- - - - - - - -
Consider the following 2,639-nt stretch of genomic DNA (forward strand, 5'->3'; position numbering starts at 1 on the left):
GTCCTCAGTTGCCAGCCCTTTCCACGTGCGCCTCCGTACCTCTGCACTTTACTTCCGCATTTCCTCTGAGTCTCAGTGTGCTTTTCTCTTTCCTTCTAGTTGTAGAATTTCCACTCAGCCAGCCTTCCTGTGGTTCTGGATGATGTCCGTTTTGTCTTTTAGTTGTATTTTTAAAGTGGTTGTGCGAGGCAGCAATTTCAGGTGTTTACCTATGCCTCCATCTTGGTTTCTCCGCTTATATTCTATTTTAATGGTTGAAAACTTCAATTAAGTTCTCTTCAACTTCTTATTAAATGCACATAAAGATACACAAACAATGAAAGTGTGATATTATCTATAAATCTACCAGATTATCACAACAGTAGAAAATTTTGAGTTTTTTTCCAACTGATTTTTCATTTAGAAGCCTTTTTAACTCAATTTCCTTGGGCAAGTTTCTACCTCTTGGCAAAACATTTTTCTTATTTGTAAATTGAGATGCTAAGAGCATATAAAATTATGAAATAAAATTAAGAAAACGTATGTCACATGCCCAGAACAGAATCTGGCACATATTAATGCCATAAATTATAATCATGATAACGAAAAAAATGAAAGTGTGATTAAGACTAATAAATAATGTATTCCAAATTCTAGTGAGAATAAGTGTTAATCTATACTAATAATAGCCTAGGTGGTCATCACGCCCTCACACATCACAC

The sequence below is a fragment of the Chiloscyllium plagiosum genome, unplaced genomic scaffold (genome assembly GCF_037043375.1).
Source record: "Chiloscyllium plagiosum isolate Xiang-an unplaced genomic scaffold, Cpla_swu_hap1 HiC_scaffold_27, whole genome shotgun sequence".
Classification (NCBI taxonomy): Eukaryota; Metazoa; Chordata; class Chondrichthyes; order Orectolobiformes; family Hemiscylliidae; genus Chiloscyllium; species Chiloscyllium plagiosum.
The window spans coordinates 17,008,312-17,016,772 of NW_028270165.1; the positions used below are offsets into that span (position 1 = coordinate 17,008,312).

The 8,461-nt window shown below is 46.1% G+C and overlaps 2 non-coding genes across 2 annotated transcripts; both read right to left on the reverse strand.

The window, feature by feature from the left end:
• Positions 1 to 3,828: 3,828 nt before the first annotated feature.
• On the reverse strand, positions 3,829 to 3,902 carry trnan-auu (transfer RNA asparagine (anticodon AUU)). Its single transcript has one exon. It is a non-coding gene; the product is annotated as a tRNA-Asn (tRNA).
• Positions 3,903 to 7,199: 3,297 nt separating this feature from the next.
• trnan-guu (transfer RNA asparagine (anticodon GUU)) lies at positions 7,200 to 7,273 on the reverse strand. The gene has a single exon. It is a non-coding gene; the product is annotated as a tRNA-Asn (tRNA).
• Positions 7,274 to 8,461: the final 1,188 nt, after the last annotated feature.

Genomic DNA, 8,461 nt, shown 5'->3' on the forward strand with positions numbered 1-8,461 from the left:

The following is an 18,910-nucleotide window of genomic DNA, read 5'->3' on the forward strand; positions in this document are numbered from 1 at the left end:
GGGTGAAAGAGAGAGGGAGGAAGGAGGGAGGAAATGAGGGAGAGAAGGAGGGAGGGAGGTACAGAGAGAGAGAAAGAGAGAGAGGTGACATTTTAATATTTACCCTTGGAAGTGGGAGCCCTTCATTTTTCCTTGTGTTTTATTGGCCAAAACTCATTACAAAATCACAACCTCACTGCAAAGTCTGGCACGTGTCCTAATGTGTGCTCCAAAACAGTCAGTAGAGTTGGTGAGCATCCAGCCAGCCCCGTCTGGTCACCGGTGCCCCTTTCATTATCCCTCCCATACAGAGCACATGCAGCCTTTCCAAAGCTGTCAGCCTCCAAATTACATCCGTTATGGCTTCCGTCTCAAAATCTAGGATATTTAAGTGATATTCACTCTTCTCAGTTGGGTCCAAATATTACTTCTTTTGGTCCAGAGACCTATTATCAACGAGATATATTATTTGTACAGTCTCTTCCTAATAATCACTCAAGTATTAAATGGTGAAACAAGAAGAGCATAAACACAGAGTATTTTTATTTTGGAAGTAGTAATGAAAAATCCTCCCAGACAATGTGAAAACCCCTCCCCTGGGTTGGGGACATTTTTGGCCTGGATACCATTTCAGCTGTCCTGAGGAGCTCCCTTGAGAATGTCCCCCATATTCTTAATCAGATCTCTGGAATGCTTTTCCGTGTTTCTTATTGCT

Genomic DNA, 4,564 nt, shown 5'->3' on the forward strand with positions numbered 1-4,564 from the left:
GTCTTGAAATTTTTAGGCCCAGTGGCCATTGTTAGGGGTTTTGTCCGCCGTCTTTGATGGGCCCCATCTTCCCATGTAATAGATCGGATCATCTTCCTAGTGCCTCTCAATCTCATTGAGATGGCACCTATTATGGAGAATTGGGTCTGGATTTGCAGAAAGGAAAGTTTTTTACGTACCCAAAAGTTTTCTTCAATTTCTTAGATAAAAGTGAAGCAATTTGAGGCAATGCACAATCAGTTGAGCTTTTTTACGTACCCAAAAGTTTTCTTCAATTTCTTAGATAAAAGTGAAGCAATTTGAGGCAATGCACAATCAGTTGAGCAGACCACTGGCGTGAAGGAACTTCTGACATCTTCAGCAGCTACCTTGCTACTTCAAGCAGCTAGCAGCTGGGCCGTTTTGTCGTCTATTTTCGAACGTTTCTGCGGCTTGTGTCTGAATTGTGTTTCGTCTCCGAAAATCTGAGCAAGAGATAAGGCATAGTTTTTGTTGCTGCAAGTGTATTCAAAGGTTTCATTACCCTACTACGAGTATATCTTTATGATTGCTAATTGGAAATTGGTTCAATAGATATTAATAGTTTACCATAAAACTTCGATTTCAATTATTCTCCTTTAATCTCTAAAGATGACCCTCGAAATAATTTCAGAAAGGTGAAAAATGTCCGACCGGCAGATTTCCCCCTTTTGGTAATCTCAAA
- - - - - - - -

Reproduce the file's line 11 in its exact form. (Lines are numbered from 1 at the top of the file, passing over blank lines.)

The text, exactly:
• Positions 3,903 to 7,199: 3,297 nt separating this feature from the next.